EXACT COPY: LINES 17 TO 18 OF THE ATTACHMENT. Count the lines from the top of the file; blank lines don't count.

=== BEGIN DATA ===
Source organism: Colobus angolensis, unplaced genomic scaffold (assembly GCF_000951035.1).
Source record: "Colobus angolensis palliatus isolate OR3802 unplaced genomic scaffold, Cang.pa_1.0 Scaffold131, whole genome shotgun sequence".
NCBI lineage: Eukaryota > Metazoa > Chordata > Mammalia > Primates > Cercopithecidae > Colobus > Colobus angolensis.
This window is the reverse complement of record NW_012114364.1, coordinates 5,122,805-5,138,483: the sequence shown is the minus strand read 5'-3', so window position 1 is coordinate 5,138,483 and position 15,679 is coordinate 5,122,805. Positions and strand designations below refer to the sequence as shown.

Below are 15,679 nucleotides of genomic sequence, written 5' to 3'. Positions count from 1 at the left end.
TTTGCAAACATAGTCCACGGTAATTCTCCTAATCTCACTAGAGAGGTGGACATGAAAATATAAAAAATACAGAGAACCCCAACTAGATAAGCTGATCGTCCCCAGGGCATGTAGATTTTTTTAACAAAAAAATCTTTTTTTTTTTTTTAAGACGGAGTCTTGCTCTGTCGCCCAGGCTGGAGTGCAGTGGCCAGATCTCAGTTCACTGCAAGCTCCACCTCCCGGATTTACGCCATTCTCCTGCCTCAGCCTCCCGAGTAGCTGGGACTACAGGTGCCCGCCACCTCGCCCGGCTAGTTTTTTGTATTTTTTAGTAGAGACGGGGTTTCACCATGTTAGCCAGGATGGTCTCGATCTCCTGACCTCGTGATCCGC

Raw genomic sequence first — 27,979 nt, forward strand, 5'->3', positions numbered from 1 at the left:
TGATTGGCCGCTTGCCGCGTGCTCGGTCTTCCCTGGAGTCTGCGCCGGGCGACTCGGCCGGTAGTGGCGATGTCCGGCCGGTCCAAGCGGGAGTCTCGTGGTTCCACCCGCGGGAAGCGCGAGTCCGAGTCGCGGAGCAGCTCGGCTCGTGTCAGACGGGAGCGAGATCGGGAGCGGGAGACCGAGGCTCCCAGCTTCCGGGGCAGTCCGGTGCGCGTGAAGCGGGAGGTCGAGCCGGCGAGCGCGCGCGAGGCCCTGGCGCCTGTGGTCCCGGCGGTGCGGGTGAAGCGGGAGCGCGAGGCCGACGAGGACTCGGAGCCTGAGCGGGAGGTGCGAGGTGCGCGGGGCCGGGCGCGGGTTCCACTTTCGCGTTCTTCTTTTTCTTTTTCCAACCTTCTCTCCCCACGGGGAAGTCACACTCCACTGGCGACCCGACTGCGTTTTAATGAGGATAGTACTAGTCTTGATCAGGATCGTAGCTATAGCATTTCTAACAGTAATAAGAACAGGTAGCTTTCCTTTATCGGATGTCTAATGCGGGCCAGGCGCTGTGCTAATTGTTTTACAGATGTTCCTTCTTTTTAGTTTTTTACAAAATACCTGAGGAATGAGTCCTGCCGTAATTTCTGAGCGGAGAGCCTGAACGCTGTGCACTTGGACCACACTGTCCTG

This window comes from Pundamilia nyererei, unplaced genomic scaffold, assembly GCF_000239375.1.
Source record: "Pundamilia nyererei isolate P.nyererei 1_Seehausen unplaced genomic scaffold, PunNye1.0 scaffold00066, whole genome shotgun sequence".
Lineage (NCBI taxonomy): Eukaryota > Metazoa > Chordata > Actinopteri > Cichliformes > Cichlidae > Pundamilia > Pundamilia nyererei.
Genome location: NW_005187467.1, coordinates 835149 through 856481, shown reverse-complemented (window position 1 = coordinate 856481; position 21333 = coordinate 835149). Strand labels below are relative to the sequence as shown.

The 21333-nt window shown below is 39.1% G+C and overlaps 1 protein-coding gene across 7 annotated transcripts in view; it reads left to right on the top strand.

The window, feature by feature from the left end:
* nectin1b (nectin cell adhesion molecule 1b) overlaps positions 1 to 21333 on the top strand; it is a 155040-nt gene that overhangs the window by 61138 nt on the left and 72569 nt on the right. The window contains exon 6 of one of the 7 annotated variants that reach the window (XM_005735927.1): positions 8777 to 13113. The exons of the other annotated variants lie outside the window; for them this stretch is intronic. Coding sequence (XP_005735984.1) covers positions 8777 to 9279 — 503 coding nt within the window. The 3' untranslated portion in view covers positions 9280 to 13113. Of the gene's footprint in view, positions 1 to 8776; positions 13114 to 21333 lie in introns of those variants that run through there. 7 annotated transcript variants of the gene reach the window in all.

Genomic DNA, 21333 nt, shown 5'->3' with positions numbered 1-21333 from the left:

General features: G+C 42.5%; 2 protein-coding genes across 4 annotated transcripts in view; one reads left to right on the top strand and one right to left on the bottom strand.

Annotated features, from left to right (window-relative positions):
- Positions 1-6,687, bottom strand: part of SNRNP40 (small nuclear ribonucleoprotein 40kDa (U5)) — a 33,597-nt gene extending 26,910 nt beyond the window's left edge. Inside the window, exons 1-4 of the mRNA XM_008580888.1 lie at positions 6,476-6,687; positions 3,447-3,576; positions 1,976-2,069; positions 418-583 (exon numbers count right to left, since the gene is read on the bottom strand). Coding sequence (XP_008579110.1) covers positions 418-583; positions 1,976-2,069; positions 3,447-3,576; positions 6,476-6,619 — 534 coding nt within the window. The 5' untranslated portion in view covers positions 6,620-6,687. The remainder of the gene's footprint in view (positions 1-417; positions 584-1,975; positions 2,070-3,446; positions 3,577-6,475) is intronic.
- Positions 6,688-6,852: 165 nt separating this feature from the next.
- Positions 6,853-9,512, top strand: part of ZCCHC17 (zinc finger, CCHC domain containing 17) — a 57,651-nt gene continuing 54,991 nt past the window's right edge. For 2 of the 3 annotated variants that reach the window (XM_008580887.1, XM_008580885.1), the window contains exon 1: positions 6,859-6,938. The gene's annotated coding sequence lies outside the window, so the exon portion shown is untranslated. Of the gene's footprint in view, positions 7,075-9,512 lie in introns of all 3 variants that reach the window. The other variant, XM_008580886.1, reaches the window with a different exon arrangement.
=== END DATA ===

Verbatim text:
General features: G+C 42.5%; 2 protein-coding genes across 4 annotated transcripts in view; one reads left to right on the top strand and one right to left on the bottom strand.

Annotated features, from left to right (window-relative positions):